It’s a Viking word, Sedgwick. It dates from the time when the Lake District was part of the Danelaw, the half of England under the rule of the Norsemen, and means ‘place by the river’. The river in question is the Kent, which flows from Kentmere lake through Kendal on its way to the estuary at nearby Arnside, then out as a major channel into the expanse of Morecambe Bay.
Sedgwick, our home village, lies on the edge of the Lake District. For now, due to the Covid19 crisis, we are, like millions of others, confined to our homes – apart from essential trips out for food, medicines, or to help vulnerable people. Our incarceration is compounded by our choosing to bring my mother – who is ninety and has (moderate) vascular dementia – to live with us for the duration of the ‘lockdown’ period, rather than leaving her alone in the family home town of Bolton, Lancashire.
Three people, two dogs (we have a five-year old Collie and my mother has her aged Pomeranian with her) and an exotic looking cat… It’s a challenging mix.
So… how to (a) stay sane, and, (b) make best use of this enforced grounding?
Doing the garden is one possibility. We have a large and challenging garden due to half of it being a residual hollow resembling the bed of a canal… which is just what it is. The celebrated Lancaster canal, which connects Preston and Tewitfield, used to extend all the way to Kendal, ferrying coal from the south and gunpowder (amongst other things) back to Preston, and via the docks there, out to sea and the world… Our house is directly on the line of that route and the (long gone) wharf here played an important part in the history of the village.
More on that, later… Sedgwick is only famous for two things, so it’s nice to be connected with one of them… (and, obliquely, both!)
The canal north of Tewitfield was drained of water in the 1950s and our garden is one of many plots that were sold off to the owners of adjacent land. We moved here in 2010 and inherited a sunken wilderness which has taken many years to bring into harmony with the rest of the plot. The far side of the garden rises to the level of the old canal path, which, although our land, is still a public right of way and footpath. When we’re gardening – which is often in the warmer months – we often get walkers stopping to chat. We spent most of our savings transforming the decaying 1960s property and are happy to suspend the garden work and take a few minutes to chat to those passing.
Cumbria is next to Scotland so the weather is similarly chilly and wet. But the verdant green countryside is the result. Currently, the unseasonal north wind is trying to exterminate us with arctic conditions, and mum can only take so much of the cold, though she hates being ‘cooped up in the house’, so gardening is only a partial solution. We used to take her out for drives, but non-essential motoring is now out of the question, so… it’s walking. Despite her age, she still walks a few miles every day at home. It makes sense to carry that on, keeping her healthy and exercising the dogs at the same time.
If you’ve read my blog before, you’ll know I take a lot of photographs. Many of them find their way here, when they are appropriate to the writing. In this time of reduced mobility, I thought it might be fun to describe and illustrate some of the local walks we take.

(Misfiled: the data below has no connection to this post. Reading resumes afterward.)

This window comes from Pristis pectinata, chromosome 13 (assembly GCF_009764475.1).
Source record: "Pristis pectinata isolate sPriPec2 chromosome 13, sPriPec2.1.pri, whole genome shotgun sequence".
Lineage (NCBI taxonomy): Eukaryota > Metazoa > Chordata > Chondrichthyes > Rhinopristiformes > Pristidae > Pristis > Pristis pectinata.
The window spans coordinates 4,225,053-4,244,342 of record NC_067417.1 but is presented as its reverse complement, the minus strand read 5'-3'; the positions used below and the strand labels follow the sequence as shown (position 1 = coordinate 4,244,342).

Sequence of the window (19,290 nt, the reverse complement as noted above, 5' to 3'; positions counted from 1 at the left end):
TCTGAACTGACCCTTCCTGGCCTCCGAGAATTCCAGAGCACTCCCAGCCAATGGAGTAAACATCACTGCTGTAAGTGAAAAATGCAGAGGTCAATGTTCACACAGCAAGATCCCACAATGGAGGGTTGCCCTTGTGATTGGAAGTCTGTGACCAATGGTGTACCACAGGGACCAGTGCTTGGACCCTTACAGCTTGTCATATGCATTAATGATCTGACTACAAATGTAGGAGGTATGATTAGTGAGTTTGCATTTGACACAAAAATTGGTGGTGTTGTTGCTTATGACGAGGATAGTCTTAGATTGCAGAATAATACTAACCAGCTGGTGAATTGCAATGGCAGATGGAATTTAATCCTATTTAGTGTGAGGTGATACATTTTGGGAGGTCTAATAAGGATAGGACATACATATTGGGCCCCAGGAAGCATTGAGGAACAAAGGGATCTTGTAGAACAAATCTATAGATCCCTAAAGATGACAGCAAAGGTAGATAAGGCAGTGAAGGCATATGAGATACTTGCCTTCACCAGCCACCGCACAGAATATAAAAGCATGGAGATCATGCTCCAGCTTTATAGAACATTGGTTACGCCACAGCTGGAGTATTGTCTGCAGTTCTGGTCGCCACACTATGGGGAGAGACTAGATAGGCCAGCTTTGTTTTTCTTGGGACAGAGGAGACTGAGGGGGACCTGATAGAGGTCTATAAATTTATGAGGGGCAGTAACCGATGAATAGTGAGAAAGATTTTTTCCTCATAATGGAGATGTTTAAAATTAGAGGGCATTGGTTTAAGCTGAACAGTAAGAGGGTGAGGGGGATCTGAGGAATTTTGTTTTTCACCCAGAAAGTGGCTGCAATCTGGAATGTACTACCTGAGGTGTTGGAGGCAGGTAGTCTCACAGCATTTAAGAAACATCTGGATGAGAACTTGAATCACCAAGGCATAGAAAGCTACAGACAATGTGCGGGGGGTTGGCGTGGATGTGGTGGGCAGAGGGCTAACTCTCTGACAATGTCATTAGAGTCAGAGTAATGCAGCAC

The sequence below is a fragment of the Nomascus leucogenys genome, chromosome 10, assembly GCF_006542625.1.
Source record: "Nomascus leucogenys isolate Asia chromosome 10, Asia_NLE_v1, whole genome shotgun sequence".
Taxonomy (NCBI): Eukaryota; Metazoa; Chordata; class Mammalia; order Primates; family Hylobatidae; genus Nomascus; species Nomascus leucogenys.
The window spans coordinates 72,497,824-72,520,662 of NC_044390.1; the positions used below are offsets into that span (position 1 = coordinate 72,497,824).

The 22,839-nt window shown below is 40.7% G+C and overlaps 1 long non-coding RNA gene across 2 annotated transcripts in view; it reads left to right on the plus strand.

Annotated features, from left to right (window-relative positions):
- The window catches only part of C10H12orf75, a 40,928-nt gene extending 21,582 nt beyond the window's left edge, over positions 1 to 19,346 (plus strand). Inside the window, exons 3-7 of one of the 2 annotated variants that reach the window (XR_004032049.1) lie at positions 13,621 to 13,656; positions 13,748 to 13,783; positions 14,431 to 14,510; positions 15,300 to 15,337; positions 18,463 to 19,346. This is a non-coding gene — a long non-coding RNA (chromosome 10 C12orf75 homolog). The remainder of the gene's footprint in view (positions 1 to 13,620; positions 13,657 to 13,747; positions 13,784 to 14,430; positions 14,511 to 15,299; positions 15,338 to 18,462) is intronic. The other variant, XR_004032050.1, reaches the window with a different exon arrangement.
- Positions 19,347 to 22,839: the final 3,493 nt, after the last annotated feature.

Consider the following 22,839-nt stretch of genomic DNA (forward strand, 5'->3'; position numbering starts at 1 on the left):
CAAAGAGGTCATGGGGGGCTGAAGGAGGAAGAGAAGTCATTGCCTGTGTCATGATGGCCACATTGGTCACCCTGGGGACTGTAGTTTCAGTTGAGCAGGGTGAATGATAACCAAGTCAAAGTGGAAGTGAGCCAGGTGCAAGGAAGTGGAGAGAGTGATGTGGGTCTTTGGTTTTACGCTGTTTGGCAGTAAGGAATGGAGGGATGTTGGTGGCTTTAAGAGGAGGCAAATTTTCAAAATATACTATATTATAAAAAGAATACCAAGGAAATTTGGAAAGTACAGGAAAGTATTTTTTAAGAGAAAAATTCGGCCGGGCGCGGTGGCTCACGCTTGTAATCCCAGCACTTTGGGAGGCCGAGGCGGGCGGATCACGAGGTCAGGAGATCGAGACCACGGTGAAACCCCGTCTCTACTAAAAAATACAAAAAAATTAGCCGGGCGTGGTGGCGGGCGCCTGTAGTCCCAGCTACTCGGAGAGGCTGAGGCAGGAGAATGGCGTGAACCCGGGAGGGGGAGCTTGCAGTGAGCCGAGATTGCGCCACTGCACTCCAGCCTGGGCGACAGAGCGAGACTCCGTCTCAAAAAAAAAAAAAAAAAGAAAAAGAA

I’ve called this series ‘Circles around Sedgwick‘ because that’s just what they will be: circular walks from our home that last, typically, 3-4 hours. We take along a flask of tea and a biscuit or two. The cafes are all closed, of course, and those with outdoor tables seem to have stored them away. I can understand the logic (reduced social meetings) but the result is that we usually end up – at the farthest point of the walk – huddled against some stone wall, hiding from the wind and sipping tea.
Where is Sedgwick? It’s a small village a twenty minute drive due south of Kendal. Kendal is the major gateway town to the Lake District, though the fast A590/591 dual carriageway re-routed the majority of the traffic past the town and on to Windermere or along the coast to Ulverston and Barrow in Furness. If you were visiting the northern lakes of Ullswater or the popular twin-laked town of Keswick, you’d stay on the northern M6 motorway and exit at the Penrith junction.
We are therefore in what is known as the ‘South Lakes’, and that is what you’ll see on the sign at Junction 36 as you leave the M6. At the moment, you’ll find the A590 looks, unusually, like this:
Sedgwick is a small village. It has a farm shop, no pubs (the nearest is a thirty-minute walk away), and no cafes. It does have an excellent cricket club, which will serve you a pint on a Friday night, if you’re a member. The nearest church is a twenty-minute walk over the hill to the even smaller hamlet of Crosscrake.
The old canal – what’s left of it – will form the starting point to many of these local walks. We’ll encounter some of its history, and the reason for the presence of the largest house for miles around…
©Stephen Tanham 2020
Stephen Tanham is a Director of the Silent Eye School of Consciousness, a not-for-profit teaching school of modern mysticism that helps people find a personal path to a deeper place within their internal and external lives.
The Silent Eye provides home-based, practical courses which are low-cost and personally supervised. The course materials and corresponding supervision are provided month by month without further commitment.